Gregory Poland, MD, director of the Mayo Clinic’s Vaccine Research Group in Rochester, Minnesota, remains a steadfast vaccination advocate — even though he developed tinnitus soon after receiving his second dose of COVID vaccine.
A little more than a year ago, Poland was driving back from the hospital after receiving his second shot when he nearly veered out of his lane.
“It was like someone suddenly blew a dog whistle in my ear,” Poland told MedPage Today. “It has been pretty much unrelenting.”
Since then, Poland said he has been experiencing what he describes as life-altering tinnitus, or ringing in the ear. It occurs in both ears, but is worse in the left than in the right.
He remains steadfast that opting to receive his booster — after which his tinnitus briefly disappeared but then returned at a slightly higher pitch that made it just a bit less bothersome — was the right move. After all, it would be “way too ironic” for a prominent vaccinologist to die of COVID, he said. He also worried about the possibility of contracting COVID and spreading it to his patients.
Yet Poland realizes his life may never be the same, and that many others may be grappling with the same reality. He continues to receive emails from other individuals across the country and around the world who say they have also developed tinnitus after COVID vaccination.
Poland believes there may be tens of thousands of people affected in the U.S. and potentially millions worldwide. He feels strongly that more research should be done to determine what caused these symptoms and what can be done to help people desperate for relief.
“What has been heartbreaking about this, as a seasoned physician, are the emails I get from people that, this has affected their life so badly, they have told me they are going to take their own life,” Poland said.
Poland said of his own symptoms that he “can only begin to estimate the number of times I just want to scream because I can’t get rid of the noise or how many hours of sleep I’ve lost,” he said. The noise he hears is “particularly loud at night when there are no masking sounds.”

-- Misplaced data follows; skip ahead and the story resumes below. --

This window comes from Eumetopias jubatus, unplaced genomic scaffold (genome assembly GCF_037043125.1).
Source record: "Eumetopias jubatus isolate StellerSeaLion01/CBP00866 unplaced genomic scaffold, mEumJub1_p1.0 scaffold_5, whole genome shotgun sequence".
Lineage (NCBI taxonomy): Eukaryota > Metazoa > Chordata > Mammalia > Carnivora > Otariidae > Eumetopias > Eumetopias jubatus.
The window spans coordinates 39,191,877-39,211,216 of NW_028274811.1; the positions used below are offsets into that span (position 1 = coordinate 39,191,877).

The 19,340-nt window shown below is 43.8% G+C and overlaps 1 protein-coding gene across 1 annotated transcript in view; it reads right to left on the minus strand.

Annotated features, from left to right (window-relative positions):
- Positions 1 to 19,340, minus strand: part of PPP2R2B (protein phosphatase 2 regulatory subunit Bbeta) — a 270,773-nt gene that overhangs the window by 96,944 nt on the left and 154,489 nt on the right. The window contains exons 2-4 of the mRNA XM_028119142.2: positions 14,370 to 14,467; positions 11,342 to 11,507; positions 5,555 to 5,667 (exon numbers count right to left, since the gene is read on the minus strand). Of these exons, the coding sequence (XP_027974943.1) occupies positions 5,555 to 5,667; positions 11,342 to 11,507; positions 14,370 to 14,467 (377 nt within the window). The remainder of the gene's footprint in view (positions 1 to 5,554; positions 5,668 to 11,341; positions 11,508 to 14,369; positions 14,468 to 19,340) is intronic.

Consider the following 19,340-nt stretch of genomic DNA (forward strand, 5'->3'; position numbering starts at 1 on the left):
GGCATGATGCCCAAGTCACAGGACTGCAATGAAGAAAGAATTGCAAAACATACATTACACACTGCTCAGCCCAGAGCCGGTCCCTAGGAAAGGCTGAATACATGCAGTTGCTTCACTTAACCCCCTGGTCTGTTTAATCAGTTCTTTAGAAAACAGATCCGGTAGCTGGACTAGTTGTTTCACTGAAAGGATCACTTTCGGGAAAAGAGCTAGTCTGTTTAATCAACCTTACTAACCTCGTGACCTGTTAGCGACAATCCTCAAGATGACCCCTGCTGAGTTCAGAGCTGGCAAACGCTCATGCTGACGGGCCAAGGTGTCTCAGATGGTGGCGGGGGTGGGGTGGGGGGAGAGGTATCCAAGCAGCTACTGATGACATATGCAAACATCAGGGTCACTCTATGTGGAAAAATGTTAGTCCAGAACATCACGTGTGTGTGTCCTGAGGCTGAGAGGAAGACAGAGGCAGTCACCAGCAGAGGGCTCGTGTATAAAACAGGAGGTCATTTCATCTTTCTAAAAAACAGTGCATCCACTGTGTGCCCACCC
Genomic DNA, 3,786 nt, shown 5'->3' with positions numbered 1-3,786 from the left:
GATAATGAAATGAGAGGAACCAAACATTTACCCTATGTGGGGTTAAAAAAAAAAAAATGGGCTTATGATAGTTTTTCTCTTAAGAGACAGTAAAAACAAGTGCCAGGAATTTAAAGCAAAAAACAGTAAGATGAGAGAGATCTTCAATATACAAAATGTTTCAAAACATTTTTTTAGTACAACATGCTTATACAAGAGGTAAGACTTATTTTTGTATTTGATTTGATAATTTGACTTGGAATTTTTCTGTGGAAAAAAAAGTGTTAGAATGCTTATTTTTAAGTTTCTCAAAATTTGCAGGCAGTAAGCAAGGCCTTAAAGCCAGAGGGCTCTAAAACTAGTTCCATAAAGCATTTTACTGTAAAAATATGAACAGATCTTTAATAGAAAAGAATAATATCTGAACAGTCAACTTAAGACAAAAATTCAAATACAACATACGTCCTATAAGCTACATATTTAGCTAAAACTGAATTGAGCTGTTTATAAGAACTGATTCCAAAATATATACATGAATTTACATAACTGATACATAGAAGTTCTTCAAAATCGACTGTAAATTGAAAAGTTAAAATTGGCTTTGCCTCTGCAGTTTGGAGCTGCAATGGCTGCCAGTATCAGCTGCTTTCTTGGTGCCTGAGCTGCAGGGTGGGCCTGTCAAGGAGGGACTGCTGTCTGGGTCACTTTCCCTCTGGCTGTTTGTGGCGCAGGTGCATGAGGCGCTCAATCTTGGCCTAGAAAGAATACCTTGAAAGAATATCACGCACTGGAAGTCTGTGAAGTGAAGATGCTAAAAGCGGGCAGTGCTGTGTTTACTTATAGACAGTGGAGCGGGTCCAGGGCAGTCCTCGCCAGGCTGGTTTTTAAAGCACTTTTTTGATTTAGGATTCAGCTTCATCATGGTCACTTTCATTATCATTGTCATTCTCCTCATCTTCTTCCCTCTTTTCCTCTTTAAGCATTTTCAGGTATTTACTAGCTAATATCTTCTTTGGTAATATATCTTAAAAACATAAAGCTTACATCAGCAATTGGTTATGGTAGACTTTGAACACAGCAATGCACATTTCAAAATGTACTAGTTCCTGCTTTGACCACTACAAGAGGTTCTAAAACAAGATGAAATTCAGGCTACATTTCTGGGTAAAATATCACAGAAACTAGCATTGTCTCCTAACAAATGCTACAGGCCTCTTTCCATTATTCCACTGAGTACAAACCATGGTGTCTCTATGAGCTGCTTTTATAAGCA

On a recent evening, he had an especially difficult moment. Poland, a self-described lover of nature and the outdoors, realized that he may never be able to hear the silence of nature again, which brought tears to his eyes.
He said that he finds some comfort in his 14- to 16-hour work days that have helped him to not focus on the noise that won’t cease.
“It’s something that deserves attention,” Poland said, pointing to the effort that has gone into defining the risk of myocarditis post-vaccination, and rightfully so, he said.
Thankfully, myocarditis often resolves within a few days of treatment, Poland noted. But with tinnitus, symptoms can persist.
The American Tinnitus Association describes the condition as audiological and neurological. Tinnitus can be acute or chronic, and many cases can be extreme and debilitating. Currently, there is no cure for most types of the condition, though there are treatment options to help patients live more comfortable and productive lives, according to the association.
Is There a Link?
Elliott Kozin, MD, a neurotologist at Massachusetts Eye and Ear in Boston, told MedPage Today in an email that there are “ongoing research efforts to understand if COVID-19 vaccines may be related to various auditory complaints, including hearing loss and tinnitus.”
Kozin said there are “no definitive studies on the subject.” Still, some research has shown evidence of neurological complications following COVID vaccination. For instance, the CDC has acknowledged rare reports of and the FDA warned about the risk of Guillain-Barre syndrome (GBS) following vaccination with the Johnson & Johnson vaccine.
And in a recent Vaccine Adverse Event Reporting System (VAERS) analysis reported in the Annals of Neurology, tinnitus was among the most commonly reported adverse neurological events following vaccination. But its authors noted that rates of neurological adverse events were far higher following SARS-CoV-2 infection than after vaccination.
A MedPage Today search of the VAERS database yielded more than 13,000 results for tinnitus following COVID vaccination with mRNA vaccines. However, the database specifies that, for any reported event, cause-and-effect relationship has not been established.
A spokesperson for CDC told MedPage Today in an email that the agency is “aware of reports of tinnitus occurring in temporal association with mRNA COVID-19 vaccination.”